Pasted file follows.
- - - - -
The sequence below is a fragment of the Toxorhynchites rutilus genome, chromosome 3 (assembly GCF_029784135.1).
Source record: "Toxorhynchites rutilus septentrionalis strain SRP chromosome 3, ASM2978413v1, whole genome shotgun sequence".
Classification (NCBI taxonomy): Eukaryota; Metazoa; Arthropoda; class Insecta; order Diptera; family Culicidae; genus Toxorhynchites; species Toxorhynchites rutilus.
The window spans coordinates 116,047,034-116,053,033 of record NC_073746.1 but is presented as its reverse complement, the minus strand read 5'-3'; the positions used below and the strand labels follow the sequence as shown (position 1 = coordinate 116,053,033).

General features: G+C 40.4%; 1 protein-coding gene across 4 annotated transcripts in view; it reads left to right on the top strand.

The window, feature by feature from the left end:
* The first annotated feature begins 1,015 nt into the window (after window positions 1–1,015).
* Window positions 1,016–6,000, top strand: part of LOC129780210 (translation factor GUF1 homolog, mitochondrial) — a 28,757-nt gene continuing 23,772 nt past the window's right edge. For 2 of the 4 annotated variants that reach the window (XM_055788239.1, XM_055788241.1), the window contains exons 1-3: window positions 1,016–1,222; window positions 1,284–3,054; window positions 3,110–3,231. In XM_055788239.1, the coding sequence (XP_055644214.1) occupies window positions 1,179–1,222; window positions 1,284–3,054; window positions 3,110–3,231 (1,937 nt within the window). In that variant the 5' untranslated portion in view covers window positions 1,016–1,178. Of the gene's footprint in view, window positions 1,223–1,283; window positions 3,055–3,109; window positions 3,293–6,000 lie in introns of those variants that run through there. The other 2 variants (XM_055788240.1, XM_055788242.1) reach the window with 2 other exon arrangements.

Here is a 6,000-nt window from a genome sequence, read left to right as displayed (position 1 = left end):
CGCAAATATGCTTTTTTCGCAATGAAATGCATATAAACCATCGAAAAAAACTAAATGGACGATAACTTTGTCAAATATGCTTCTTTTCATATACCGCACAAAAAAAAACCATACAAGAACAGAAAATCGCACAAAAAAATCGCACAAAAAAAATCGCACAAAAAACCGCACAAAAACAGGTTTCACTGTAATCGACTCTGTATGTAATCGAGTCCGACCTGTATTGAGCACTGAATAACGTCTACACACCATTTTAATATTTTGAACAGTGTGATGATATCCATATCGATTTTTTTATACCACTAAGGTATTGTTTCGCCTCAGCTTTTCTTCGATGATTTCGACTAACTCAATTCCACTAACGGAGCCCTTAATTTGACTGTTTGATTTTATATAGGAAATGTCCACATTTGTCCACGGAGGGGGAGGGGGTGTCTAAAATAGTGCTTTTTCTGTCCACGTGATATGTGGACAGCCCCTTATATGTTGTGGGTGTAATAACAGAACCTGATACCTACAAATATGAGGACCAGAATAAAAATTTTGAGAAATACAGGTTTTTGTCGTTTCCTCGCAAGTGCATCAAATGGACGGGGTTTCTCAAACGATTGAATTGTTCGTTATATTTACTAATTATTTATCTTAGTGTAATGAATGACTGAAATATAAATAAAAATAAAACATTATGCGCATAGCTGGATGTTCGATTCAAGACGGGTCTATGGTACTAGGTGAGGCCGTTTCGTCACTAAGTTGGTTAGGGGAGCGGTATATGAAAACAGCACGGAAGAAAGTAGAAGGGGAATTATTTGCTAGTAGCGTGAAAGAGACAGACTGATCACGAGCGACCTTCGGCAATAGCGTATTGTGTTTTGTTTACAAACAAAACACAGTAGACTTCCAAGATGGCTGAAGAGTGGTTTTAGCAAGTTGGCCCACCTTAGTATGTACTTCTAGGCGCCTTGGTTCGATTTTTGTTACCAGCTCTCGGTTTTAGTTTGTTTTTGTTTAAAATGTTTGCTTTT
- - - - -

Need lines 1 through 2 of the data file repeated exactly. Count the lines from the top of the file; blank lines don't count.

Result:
The sequence below is a fragment of the Toxorhynchites rutilus genome, chromosome 3 (assembly GCF_029784135.1).
Source record: "Toxorhynchites rutilus septentrionalis strain SRP chromosome 3, ASM2978413v1, whole genome shotgun sequence".